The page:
Line dry inside

We have some washing line rope strung from wall to wall in our laundry room.

If it’s raining outside or I am worried about an item being damaged on our rotary clothesline, I’ll hang it inside and keep the window wide open.

There are some health risks associated with line drying your washing inside, so taking steps to mitigate them are smart.

Line drying inside is my absolute last resort. You could also hang a retractable washing line in your garage, or under a porch so you could line dry out of the sun.

Don’t overdry

Depending on your local climate, your garments could dry in a matter of hours.

When we have a gusty easterly I can get my washing dry in under an hour which is delightful.

You hardly ever need to leave your washing on the line all day, so to reduce the chance of fading, minimize sun exposure and bring your washing in as soon as it’s dry.

Whites only on the line

If you really can’t stand the idea of your colors fading, then it’s best to stick to whites-only on the line.

The sun does wonders with whites, killing stains and making sheets feel amazing.

It’s totally fine to line dry what you can. Small changes make a big difference to the environment and your electric bill.

It’s no secret that line drying can cause colored items to fade, but with some clever planning, you can still line dry your colors with minimal sun exposure, keeping them brighter and in better condition than if you used an electric dryer.

Which type of clothesline is best?

The best clothesline for your home depends on the size of your garden and your laundry requirements.

Below is a little more info about each type of clothesline:

Rotary Clotheslines

Rotary clotheslines (sometimes known as rotary dryers) are large rotating clotheslines which move with the wind.

If you have a lot of space in your garden, a rotary dryer is excellent for fitting full loads of bed sheets and towels.

It’s perfect for a family-sized wash. We have a rotary clothesline in our garden.

Umbrella clotheslines are rotary clotheslines which invert like an umbrella to lift the outer lines higher.

The inversion allows for maximum spinning and is perfect if you don’t get a lot of direct sunlight in your garden, or the clothesline is obscured by a fence line.

My fave rotary clothesline is the Brabantia Lift-o-matic because it’s removable, height adjustable and tough as heck. Check it out here>>

I also have a comprehensive guide to rotary clotheslines here.

Retractable clotheslines

Retractable clotheslines are handy for smaller gardens or courtyards, where space is at a premium.

The Minky Outdoor Retractable Clothesline gives you 49 feet of hanging space, or 98 feet if you go for the double line pack. It’s a great budget option.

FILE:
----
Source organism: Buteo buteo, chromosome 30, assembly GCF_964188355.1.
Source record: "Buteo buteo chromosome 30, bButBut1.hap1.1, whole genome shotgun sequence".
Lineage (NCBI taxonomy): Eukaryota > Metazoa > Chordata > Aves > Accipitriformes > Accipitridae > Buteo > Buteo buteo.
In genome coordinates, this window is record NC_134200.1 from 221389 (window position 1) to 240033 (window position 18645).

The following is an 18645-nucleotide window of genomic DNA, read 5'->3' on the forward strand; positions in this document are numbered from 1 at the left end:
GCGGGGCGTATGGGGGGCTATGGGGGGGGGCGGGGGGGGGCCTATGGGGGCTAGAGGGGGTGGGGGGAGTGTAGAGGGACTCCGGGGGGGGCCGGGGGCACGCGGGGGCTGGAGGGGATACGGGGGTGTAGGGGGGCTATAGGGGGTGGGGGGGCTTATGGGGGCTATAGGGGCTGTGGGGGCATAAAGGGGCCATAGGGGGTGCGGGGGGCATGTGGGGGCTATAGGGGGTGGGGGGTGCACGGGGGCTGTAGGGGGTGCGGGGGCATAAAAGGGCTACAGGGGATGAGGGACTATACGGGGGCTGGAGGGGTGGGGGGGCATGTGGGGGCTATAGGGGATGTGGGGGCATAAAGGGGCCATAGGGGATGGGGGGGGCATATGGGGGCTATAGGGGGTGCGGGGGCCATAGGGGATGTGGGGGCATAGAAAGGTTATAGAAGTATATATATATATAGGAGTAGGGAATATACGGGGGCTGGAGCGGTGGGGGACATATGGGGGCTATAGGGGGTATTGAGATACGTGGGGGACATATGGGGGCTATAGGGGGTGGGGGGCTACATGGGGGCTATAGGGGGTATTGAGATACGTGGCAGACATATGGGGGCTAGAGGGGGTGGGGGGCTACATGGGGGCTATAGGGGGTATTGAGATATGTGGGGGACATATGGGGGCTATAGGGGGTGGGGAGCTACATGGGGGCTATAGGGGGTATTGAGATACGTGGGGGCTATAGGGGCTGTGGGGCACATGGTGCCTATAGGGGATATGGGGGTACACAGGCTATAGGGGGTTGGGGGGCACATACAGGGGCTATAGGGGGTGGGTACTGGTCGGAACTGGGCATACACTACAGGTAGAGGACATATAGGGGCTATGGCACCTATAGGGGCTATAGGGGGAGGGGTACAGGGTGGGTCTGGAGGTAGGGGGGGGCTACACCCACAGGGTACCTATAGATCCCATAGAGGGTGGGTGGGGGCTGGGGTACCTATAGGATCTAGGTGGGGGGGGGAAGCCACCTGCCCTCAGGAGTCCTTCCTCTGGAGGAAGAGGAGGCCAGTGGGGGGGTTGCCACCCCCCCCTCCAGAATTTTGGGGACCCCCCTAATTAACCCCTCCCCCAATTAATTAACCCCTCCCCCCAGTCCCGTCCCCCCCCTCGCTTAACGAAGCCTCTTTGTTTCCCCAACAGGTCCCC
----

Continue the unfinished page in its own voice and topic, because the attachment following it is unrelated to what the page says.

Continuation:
Often mounted between a house and a shed or fence, you can hang the clothesline when you need it and retract it back when you don’t.

Larger retractable clotheslines (like this Household Essentials retractable clothesline) can still hold a lot of laundry so they are often the best option for families with a small garden.

Folding clothesline

If you are in an apartment with a balcony, a folding clothesline can be mounted outside so you can still air dry.

These will hold less than a large clothesline, but you still get the benefit of air drying.

This design from Smart Dryer has loads of uses.

Portable clothesline

If you have a homeowners association which won’t allow clotheslines (this is the most ridiculous rule I’ve ever heard of, but it definitely happens), a portable clothesline is your best bet. I really like this design by Whirligig – read more reviews and check the price here

I really hope this guide to air drying your clothes is helpful. If you have any line or air drying tips to share, please add them in the comments.

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About Emma

Hey there! I'm Emma. When I'm not wrangling kids I like to walk aimlessly around hardware stores and watch HGTV for hours on end.

2 thoughts on “How to Air Dry Clothes: 15 Practical Tips”

  1. I’m a summer-time-dry-over-night weirdo too! When we moved into our current home we had a rotary clothesline but it was strangely too low, made worse by uneven ground underneath it that was difficult to mow. If you hung sheets on the line they ended up in the grass! Less than idea. We ended up taking it out. I’ve been using portable drying racks ever since. What I love about that is that I can put them out in full sun, if it’s raining I can bring them under the porch and I can bring them inside to finish drying if need be.

    • I’ve seen that before where a clothesline was mounted really low (I assumed it was for someone short before adjustable clotheslines height were available). Drying racks are great too. We did that in our last apartment, shifting it around to wherever the sun was at the time.